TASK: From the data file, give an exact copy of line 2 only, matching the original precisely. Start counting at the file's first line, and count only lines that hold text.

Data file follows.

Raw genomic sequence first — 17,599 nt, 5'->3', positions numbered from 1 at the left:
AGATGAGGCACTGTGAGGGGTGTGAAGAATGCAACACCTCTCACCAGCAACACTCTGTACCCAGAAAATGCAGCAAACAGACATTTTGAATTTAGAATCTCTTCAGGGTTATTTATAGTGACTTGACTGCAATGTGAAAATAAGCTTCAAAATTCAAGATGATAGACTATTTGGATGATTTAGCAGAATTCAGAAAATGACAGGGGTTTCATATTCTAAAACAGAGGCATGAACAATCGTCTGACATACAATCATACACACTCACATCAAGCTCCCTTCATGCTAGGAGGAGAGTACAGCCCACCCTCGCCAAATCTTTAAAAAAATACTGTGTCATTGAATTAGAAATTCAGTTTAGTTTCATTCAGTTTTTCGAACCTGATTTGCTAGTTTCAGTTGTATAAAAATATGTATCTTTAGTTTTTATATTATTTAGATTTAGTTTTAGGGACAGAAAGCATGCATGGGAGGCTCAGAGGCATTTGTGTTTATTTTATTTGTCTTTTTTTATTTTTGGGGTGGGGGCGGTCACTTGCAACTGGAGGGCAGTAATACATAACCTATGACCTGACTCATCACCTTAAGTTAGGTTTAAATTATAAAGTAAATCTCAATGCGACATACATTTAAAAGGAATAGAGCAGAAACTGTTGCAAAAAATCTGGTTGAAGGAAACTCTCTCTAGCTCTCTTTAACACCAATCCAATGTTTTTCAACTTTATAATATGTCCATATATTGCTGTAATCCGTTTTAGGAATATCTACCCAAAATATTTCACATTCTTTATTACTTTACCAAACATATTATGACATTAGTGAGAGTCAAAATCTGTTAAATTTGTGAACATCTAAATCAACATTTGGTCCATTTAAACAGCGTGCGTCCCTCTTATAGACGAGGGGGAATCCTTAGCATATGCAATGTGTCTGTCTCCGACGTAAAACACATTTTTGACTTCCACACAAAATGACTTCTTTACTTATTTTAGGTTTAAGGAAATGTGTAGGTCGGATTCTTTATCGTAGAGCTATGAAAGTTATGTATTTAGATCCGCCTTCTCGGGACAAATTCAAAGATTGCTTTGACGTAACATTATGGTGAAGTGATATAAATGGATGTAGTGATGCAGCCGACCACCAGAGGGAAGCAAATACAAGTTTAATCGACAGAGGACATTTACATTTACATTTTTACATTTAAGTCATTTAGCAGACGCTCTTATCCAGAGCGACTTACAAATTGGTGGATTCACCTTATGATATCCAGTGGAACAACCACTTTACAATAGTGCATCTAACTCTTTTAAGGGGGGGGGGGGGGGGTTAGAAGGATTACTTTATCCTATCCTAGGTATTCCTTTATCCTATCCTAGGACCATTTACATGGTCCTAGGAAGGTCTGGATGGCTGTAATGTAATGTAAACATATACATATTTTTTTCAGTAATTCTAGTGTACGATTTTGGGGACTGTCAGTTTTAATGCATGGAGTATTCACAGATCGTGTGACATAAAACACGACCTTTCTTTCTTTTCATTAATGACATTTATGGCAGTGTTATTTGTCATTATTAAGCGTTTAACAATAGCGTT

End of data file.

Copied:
AGATGAGGCACTGTGAGGGGTGTGAAGAATGCAACACCTCTCACCAGCAACACTCTGTACCCAGAAAATGCAGCAAACAGACATTTTGAATTTAGAATCTCTTCAGGGTTATTTATAGTGACTTGACTGCAATGTGAAAATAAGCTTCAAAATTCAAGATGATAGACTATTTGGATGATTTAGCAGAATTCAGAAAATGACAGGGGTTTCATATTCTAAAACAGAGGCATGAACAATCGTCTGACATACAATCATACACACTCACATCAAGCTCCCTTCATGCTAGGAGGAGAGTACAGCCCACCCTCGCCAAATCTTTAAAAAAATACTGTGTCATTGAATTAGAAATTCAGTTTAGTTTCATTCAGTTTTTCGAACCTGATTTGCTAGTTTCAGTTGTATAAAAATATGTATCTTTAGTTTTTATATTATTTAGATTTAGTTTTAGGGACAGAAAGCATGCATGGGAGGCTCAGAGGCATTTGTGTTTATTTTATTTGTCTTTTTTTATTTTTGGGGTGGGGGCGGTCACTTGCAACTGGAGGGCAGTAATACATAACCTATGACCTGACTCATCACCTTAAGTTAGGTTTAAATTATAAAGTAAATCTCAATGCGACATACATTTAAAAGGAATAGAGCAGAAACTGTTGCAAAAAATCTGGTTGAAGGAAACTCTCTCTAGCTCTCTTTAACACCAATCCAATGTTTTTCAACTTTATAATATGTCCATATATTGCTGTAATCCGTTTTAGGAATATCTACCCAAAATATTTCACATTCTTTATTACTTTACCAAACATATTATGACATTAGTGAGAGTCAAAATCTGTTAAATTTGTGAACATCTAAATCAACATTTGGTCCATTTAAACAGCGTGCGTCCCTCTTATAGACGAGGGGGAATCCTTAGCATATGCAATGTGTCTGTCTCCGACGTAAAACACATTTTTGACTTCCACACAAAATGACTTCTTTACTTATTTTAGGTTTAAGGAAATGTGTAGGTCGGATTCTTTATCGTAGAGCTATGAAAGTTATGTATTTAGATCCGCCTTCTCGGGACAAATTCAAAGATTGCTTTGACGTAACATTATGGTGAAGTGATATAAATGGATGTAGTGATGCAGCCGACCACCAGAGGGAAGCAAATACAAGTTTAATCGACAGAGGACATTTACATTTACATTTTTACATTTAAGTCATTTAGCAGACGCTCTTATCCAGAGCGACTTACAAATTGGTGGATTCACCTTATGATATCCAGTGGAACAACCACTTTACAATAGTGCATCTAACTCTTTTAAGGGGGGGGGGGGGGGGTTAGAAGGATTACTTTATCCTATCCTAGGTATTCCTTTATCCTATCCTAGGACCATTTACATGGTCCTAGGAAGGTCTGGATGGCTGTAATGTAATGTAAACATATACATATTTTTTTCAGTAATTCTAGTGTACGATTTTGGGGACTGTCAGTTTTAATGCATGGAGTATTCACAGATCGTGTGACATAAAACACGACCTTTCTTTCTTTTCATTAATGACATTTATGGCAGTGTTATTTGTCATTATTAAGCGTTTAACAATAGCGTT